‘Cleanliness is next to godliness’: the use of models in hygiene lectures in Victorian England

Since the COVID-19 outbreak, much more attention has been paid to hygiene, such as washing your hands regularly. Nowadays, we assume everyone knows that that will help against the spread of diseases. In Victorian England, this was not yet the case. The importance of clean water and personal hygiene was unknown for a long time and people thought diseases such as cholera spread through air, especially bad odors. When doctors and scientists found out that these diseases spread through dirty water, drastic changes in sanitation were made. This blogpost digs into a box of miniature sanitary appliances that helped teaching people about this.

The collection of the Science Museum Group includes a wooden box with on the inside the inscription ‘South Kensington Lecture Cabinets – Hygiene Cabinet’, its function is also described: ‘apparatus and models of sanitary appliances. For teaching the general principles and practically demonstrating lectures in hygiene and sanitary science’. Below that, the name of Charles Campbell is inscribed, who designed and arranged this object in 1895. The wooden box contains three layers with all kinds of miniature models of sanitary appliances, sewage pipes, ventilation systems, etcetera. The models are made of earthwork and wood. Remarkably, some of the items are made ‘wrong’, with risk to hazards or not functioning properly.

Hygiene Demonstration Cabinet, English, 1895. Science Museum Group Collection
© The Board of Trustees of the Science Museum

This has all to do with the fact that, as the text on the inside of the box already gave away a bit, these models were used for lectures about hygiene and sanitation. Charles Campbell was member of the Sanitary Institute, founded in 1876. This institute gave, among other things, lectures to inspectors who did research in cities to find out in what condition the sanitary facilities were in, in the public sphere as well as in households. In order to do that, they had to know what safe, good sanitary looked like and what were possible hazards. These miniature models were an easy way of showing this and educating these inspectors.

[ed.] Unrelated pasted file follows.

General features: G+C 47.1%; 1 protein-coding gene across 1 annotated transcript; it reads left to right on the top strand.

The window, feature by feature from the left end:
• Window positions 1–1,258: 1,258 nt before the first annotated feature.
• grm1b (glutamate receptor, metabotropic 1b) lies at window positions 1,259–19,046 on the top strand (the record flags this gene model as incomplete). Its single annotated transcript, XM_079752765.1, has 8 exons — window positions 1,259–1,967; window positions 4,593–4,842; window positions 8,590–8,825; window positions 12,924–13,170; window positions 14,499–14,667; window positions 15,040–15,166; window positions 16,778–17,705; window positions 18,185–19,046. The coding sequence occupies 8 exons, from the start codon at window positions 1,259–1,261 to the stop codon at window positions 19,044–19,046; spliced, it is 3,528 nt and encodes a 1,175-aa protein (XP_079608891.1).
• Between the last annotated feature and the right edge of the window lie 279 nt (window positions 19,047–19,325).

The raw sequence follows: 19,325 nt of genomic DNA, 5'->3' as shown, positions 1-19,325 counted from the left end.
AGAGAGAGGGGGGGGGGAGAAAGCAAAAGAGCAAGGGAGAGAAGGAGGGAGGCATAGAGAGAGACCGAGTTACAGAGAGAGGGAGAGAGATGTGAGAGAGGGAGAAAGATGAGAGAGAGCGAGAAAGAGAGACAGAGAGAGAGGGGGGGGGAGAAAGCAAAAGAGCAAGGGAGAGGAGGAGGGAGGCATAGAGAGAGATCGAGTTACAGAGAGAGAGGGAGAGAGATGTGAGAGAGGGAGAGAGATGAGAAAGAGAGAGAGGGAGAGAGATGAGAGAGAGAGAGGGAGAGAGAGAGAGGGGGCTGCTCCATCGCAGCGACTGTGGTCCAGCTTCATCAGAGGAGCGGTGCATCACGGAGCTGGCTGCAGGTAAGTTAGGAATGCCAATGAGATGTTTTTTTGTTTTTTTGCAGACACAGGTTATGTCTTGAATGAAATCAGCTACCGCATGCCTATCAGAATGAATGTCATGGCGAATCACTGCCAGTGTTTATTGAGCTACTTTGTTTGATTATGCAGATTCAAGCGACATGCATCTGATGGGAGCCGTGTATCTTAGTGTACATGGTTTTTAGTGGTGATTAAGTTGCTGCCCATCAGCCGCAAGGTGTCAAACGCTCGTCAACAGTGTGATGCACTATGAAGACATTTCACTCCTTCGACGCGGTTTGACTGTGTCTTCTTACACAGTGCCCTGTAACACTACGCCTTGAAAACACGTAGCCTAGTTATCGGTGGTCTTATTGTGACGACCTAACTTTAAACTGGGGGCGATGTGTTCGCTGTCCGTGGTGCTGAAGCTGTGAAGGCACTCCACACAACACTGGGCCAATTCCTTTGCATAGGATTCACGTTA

This was necessary, because hygiene and good sanitary were not at all common yet in Victorian England (1837-1901). In this period, it was discovered that hygiene and clean water played an important role in the spread of diseases like cholera. At the same time, it was a period in which urban society emerged, especially in northern England where cities like Manchester, Leeds and Newcastle explosively grew in number of inhabitants, who lived very tightly packed on each other. This also meant a lot more pollution, people dumped waste in rivers where others got their water for washing for example. Nowadays, we can easily imagine how this caused a lot of health problems and why epidemics could spread so quickly. To improve these circumstances, new sewers and water supplies had to be installed and the inhabitants had to be taught what the importance of hygiene was and how to apply that in their daily lives. Hygiene and cleanliness became very important ‘Victorian values’, next to for example hard work and chastity. A popular saying in Victorian England went: